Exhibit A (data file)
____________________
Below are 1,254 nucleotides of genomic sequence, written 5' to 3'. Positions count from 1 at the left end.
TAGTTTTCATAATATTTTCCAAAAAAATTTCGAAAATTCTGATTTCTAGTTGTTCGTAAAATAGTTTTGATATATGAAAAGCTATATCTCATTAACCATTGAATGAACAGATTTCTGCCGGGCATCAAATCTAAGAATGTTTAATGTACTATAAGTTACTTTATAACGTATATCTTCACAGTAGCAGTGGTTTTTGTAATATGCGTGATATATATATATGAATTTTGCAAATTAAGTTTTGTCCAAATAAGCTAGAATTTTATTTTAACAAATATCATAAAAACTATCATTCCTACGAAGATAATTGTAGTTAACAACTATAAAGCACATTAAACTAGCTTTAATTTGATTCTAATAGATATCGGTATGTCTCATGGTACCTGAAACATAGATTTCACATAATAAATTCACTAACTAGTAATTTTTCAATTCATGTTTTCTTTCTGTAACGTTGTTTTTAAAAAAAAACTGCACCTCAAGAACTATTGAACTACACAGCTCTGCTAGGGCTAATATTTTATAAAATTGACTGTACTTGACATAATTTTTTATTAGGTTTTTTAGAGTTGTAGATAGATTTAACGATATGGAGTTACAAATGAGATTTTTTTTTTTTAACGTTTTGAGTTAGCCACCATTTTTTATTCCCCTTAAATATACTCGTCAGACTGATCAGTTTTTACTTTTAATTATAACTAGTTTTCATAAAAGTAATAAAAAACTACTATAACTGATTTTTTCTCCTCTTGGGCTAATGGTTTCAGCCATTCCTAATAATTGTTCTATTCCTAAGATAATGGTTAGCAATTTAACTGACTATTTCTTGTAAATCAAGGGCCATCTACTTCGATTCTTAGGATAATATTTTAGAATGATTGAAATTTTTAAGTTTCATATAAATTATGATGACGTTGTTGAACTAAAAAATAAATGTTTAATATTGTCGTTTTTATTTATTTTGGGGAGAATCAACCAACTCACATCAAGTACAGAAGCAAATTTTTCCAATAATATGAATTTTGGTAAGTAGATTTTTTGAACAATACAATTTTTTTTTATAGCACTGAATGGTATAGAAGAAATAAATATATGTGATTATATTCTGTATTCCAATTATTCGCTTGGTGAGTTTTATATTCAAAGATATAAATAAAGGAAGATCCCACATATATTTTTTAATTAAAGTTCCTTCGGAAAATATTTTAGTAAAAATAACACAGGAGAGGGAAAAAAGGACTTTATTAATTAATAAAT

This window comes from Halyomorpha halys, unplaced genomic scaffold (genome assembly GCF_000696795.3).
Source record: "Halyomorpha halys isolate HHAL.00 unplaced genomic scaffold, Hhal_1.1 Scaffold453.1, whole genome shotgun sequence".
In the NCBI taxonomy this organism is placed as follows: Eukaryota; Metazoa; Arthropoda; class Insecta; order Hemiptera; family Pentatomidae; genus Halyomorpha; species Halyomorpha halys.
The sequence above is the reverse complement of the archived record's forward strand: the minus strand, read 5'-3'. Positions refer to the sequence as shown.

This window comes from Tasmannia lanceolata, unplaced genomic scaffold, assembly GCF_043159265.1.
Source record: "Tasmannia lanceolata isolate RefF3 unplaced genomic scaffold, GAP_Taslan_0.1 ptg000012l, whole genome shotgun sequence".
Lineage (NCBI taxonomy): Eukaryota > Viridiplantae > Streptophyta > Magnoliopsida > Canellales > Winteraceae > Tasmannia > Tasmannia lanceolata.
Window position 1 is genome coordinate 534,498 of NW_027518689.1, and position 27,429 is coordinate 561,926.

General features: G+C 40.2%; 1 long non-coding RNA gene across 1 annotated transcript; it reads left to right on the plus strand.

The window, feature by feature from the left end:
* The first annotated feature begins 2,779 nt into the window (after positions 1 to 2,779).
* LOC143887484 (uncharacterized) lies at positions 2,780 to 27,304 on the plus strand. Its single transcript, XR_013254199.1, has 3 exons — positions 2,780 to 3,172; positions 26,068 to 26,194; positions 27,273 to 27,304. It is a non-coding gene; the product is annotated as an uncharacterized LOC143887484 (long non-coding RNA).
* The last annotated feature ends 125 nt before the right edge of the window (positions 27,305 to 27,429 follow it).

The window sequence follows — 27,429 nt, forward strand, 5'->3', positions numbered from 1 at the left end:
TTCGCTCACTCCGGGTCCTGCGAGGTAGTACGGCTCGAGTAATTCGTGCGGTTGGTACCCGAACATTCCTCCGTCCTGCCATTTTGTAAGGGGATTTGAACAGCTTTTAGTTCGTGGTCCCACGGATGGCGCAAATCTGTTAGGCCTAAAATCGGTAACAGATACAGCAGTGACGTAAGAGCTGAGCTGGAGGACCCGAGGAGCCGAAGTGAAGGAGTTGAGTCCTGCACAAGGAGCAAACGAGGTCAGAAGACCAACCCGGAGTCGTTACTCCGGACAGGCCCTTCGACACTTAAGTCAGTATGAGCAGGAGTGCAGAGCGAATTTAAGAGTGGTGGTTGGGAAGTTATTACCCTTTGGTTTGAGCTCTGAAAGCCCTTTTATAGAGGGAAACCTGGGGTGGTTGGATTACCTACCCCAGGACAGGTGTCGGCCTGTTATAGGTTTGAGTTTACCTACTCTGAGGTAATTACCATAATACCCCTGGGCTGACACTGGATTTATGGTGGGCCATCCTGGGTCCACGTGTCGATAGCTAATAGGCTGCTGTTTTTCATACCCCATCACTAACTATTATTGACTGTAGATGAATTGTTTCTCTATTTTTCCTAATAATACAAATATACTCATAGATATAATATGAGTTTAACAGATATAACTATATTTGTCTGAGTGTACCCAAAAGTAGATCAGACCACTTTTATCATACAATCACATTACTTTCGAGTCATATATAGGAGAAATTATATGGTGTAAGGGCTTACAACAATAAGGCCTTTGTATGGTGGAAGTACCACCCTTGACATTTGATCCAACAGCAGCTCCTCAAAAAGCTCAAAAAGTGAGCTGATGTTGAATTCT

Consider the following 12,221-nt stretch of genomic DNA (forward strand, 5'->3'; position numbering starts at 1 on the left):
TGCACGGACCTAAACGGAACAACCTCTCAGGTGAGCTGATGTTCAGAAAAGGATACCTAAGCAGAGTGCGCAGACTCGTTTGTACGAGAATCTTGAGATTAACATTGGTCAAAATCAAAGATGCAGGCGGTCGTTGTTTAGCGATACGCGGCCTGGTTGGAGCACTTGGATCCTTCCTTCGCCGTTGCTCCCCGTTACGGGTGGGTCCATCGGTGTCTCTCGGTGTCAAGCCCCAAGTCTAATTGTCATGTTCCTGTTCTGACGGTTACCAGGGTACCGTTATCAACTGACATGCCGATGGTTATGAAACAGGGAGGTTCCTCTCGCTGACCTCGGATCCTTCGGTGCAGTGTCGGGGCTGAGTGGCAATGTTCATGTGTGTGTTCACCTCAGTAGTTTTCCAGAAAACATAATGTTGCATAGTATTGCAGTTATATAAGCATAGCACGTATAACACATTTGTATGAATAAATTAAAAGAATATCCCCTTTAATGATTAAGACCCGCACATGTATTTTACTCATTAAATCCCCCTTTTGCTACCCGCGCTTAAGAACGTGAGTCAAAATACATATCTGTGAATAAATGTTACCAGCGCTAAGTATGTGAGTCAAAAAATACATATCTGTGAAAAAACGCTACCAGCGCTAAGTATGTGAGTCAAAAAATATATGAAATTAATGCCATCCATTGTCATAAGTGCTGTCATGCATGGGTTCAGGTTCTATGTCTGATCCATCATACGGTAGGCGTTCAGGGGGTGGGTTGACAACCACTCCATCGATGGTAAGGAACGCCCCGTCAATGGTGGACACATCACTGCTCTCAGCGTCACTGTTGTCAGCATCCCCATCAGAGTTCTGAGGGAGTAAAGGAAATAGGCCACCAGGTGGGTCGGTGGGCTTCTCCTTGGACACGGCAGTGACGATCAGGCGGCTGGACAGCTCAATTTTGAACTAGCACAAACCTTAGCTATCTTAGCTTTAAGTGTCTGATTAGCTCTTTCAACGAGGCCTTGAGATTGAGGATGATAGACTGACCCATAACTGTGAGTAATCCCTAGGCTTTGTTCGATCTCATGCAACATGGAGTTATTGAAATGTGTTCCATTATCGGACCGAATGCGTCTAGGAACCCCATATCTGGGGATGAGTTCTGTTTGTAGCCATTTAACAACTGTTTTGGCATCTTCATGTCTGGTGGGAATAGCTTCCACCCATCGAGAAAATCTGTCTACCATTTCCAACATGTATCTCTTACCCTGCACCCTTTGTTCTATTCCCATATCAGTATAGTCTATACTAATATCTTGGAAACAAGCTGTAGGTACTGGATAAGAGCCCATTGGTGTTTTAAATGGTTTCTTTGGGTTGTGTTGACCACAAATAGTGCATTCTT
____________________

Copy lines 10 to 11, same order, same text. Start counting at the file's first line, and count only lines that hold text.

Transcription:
Window position 1 is genome coordinate 534,498 of NW_027518689.1, and position 27,429 is coordinate 561,926.

General features: G+C 40.2%; 1 long non-coding RNA gene across 1 annotated transcript; it reads left to right on the plus strand.